Glen Ivy Accused of Routine Forgery


Glen Ivy Financial Group oversold time-share contracts to hundreds--possibly thousands--of customers in the late 1980s by using an elaborate system of forgery, secret computer codes and color-coded billing statements, several former and current employees alleged in interviews this week.

One mid-level manager said Glen Ivy sold at least 2,000 time-share weeks that had already been deeded to other customers at resorts in Laguna Beach, Palm Springs, Hawaii, and Lake Havasu City, Ariz.

“I’d say a good 2,000, possibly more,” were oversold, said the manager, who asked not to be identified, fearing reprisal from Glen Ivy.

Glen Ivy, which has 60,000 customers, was raided last week by more than 100 local and state regulators conducting two separate investigations of the Corona company’s sales practices--one civil and one criminal.


The company has adamantly denied accusations that it oversold resorts or forged the signatures of customers on certain documents. Neither the company nor any Glen Ivy executives have been charged with wrongdoing.

Sources said Glen Ivy hopes to settle any civil accusations against it as early as next week in a bid to convince lenders, time-share owners and its 1,400 employees that it can weather this storm. The criminal investigation, however, is expected to take much longer.

Former and current employees, however, contend that the company set up an elaborate computer system with secret codes to differentiate between owners and non-owners, who were allegedly put on a waiting list until time-share units became available and they could be given a recorded deed--public proof of ownership.

Different-colored billing statements--blue for owners and red for non-owners--also enabled a handful of managers to distinguish between the two different categories, several employees said.


Some customers, managers said, had to wait up to two years to get their deeds recorded.

Westminster residents Norma P. Hamilton and Lavaughn P. Ayers bought a week at Glen Ivy’s Pono Kai resort in Hawaii on May 10, 1989, but documents at the state of Hawaii Bureau of Conveyances indicate that the sisters did not receive a recorded deed until Aug. 29, 1990.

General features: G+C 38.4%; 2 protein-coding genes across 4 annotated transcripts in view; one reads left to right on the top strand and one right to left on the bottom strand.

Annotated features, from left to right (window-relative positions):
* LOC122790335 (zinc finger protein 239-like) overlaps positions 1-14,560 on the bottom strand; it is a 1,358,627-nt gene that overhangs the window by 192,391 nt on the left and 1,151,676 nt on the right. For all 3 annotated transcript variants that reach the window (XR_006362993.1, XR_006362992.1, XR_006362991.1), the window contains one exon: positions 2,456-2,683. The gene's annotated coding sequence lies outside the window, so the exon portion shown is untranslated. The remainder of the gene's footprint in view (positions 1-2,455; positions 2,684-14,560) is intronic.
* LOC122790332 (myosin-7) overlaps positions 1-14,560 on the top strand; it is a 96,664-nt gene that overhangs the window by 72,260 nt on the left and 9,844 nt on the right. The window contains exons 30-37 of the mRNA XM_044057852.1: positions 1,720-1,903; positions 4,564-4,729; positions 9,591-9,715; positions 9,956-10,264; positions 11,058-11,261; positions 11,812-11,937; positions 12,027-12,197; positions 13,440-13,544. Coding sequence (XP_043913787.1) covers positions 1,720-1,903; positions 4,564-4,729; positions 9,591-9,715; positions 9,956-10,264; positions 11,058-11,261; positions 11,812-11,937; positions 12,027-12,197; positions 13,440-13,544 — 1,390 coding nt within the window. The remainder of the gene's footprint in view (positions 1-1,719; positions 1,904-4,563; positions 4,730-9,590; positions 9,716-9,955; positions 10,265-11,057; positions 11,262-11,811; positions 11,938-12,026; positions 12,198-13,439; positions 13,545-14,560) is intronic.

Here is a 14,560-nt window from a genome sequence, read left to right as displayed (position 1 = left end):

“We kept asking and asking and asking and really had to fight to get the thing,” said Hamilton, who with Ayers paid $8,000 in cash for the property.

Several employees contend that Glen Ivy could not record all of those who thought they owned time shares because a title company would quickly discover the alleged overselling.


But Glen Ivy officials said it can take “three months to three years” to record a time-share deed in a few select locations, including Hawaii, because of the great amount of paperwork pouring into those areas.

Hawaii Registrar Sandra Furukawa said Friday that her office did have as much as a year’s worth of backlogged deeds in the late 1980s.

Annie Atondo of Irvine bought two time-share weeks in April, 1989, at Glen Ivy’s Lake Havasu resort, but records indicate that one of those properties was not recorded until May 23, 1990.

Glen Ivy said Atondo’s case is not typical and that the second property did not record right away because of “an administrative error.”


The company said in a statement that singling out a few transactions “out of 90,000 is clearly not a fair representation of the practices of this company.”

A Glen Ivy spokesman acknowledged this week that the company may have inadvertently contracted out more time shares than were available because sales offices scattered around Southern California operated independently of one another in the late 1980s.

However, by the end of every month, the spokesman said, Glen Ivy reconciled purchase agreements with available time-share weeks and either refunded purchases made at sold-out resorts or offered those consumers a chance to transfer to a different location.

Glen Ivy strongly rebuts employees’ accusations and in a written statement this week said 95% of all customer purchases close escrow and are recorded at government offices within 90 days.


One of the central issues in the Riverside County investigation is whether certain Glen Ivy officials forged the signatures of defaulted or inactive customers on deeds, then resold those properties to different customers.

The company has adamantly denied those allegations in the past.

Two years ago, a company consultant said Peter Giummo, then Glen Ivy’s chief financial officer, had used a photographer’s light table to trace over customer signatures. A federal grand jury investigation was dropped after 11 months and no charges were filed.

Giummo’s home was raided last week in the county grand jury investigation, and a light table was found in his attic.